Understanding pool drain safety is an important part of keeping your family, friends, and pets safe in your backyard pool. As part of basic swimming pool safety, it is both something that every pool owner should know and one of the details of pool ownership that is too often glossed over in your routine maintenance. Safety starts with understanding how your pool equipment works, so let’s start with what your pool drain does, and how it gets the job done.
Most often, pools are either fitted with one or two main drains. Older pools often have a single, large drain, while newer models are fitted with two drains for increased pool drain safety.At least one will be situated near the lowest point in your pool, where it plays an important role in keeping your pool clean. As the pool is used, water currents will slowly carry small debris that doesn’t float toward the low point of your pool. Once it reaches the drain, it is sucked into your filtration system.
Water and small debris travel through a drain pipe to your pool’s main filter, carried along by the suction created by your filtration pump. The water reaches your filter, which traps debris but allows water to pass through as long as the debris has not built up to the point that the filter is clogged. Once filtered, the water is returned through pipes to your pool, often through a heater and/or sanitizer that conditions the water. Along the way, there may be several check valves meant to allow easy access to the system or to remove too-large debris before it reaches your main filter.
Why A Drain Can Be Dangerous
In order to move large amounts of water, your pool is equipped with a powerful pump to create suction. This suction is what causes so much concern when it comes to pool drain safety. People–especially children–can be and have been injured by the suction created around pool drains.
- Body Part Entrapment can occur when a limb or other part of a person’s body becomes stuck against a drain.
- Hair Entrapment is always a possibility with unrestrained hair near drains.
- Limb Entrapment is a major concern when small children play near an uncovered drain as their small appendages can become lodged in the pipe. Mechanical Entrapment happens when loose clothing, jewelry, or other accessories attached to a swimmer are sucked into a drain.
- Evisceration is a serious injury that happens when part of the intestines are sucked out of the body by a pool drain.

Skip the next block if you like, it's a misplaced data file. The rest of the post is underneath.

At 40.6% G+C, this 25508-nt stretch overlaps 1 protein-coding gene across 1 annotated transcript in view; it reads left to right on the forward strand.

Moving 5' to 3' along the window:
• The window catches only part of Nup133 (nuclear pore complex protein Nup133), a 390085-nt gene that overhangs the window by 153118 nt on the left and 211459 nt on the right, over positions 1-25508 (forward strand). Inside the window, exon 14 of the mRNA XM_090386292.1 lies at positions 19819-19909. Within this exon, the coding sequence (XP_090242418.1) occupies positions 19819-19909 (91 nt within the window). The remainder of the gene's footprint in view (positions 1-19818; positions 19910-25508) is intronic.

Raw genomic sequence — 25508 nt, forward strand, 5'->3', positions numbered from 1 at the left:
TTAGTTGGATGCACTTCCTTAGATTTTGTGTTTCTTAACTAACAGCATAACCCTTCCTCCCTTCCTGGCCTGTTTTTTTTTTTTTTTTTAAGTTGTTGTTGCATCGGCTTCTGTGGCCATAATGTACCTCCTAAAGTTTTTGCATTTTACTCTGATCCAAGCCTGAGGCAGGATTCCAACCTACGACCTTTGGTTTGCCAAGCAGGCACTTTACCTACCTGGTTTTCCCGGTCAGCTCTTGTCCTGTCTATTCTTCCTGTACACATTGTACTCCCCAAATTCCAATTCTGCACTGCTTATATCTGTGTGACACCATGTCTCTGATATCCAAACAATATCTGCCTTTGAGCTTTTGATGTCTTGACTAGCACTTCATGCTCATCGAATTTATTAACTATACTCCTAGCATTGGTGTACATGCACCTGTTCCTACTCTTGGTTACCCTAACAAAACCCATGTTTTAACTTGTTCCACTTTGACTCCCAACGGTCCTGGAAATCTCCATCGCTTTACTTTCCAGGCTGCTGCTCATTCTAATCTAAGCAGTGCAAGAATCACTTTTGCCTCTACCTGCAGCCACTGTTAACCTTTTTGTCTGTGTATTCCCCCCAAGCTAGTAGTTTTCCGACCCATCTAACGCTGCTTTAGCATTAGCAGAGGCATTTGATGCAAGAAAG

In the mid-2000s, a series of horrific injuries put the spotlight on pool drain safety and led to the passage of the Virginia Graeme Baker Pool and Spa Safety Act, which was signed into law by President George W. Bush in 2007. Virginia, a young girl and a strong swimmer, was killed when neither she nor her mother could free her from the suction of a faulty pool drain. The VGB Act made several important basic swimming pool safety features mandatory in an effort to prevent similar tragedies.
- New Pools Are Built With Two Drains – By doubling the number of drains, the force of the pump is divided between two sources, easing the amount of suction and making it harder for people to become trapped.
- Pool Drain Safety Covers Are Made Differently – Rather than a flat surface that can seal better and be harder to break the suction on, new drain covers are curved to prevent as firm of a suction lock.
- Pools That Cannot Have The Drains Retrofitted Are Required To Use An SVRS System – A suction vacuum release system automatically turns off the pump if it senses an occlusion of the drain, such as by a body part.
Pool Drain Safety Practices
By following these basic swimming pool safety tips, you can make sure that you don’t have a drain related tragedy.
- Make Sure Your Drains Comply With The VGB Act – The best way to have a safe pool is to make sure it complies with pool safety regulations. All drain covers should be anti-entrapment covers that make entrapment more difficult and escape easier.
- Teach Children And Pets To Avoid Pool Drains – If kids aren’t around pool drains, they can’t be trapped by a pool drain. Even with a VGB-compliant pool, they still need to be educated so they’re safer when they visit friends’, relatives’, or public pools.
- Find And Mark Your Pump Shut-Off Switch – Knowing your equipment is one of the most important pool drain safety tips. Ensure you have a cut-off switch, mark it, and make sure regular swimmers in your pool know where it is.
- Only Allow Appropriate Attire And Accessories In Your Pool – Loose clothing, jewelry, unrestrained hair, and unsafe pool accessories should never come near a drain. In most cases, they don’t even belong in your water.
If you have concerns about your pool or drain safety, talk to one of our experts. They can help you spot hazards in your pool area and talk to you about how affordable a pool safety cover that helps prevent drownings can be. Fill out the contact form on our website today.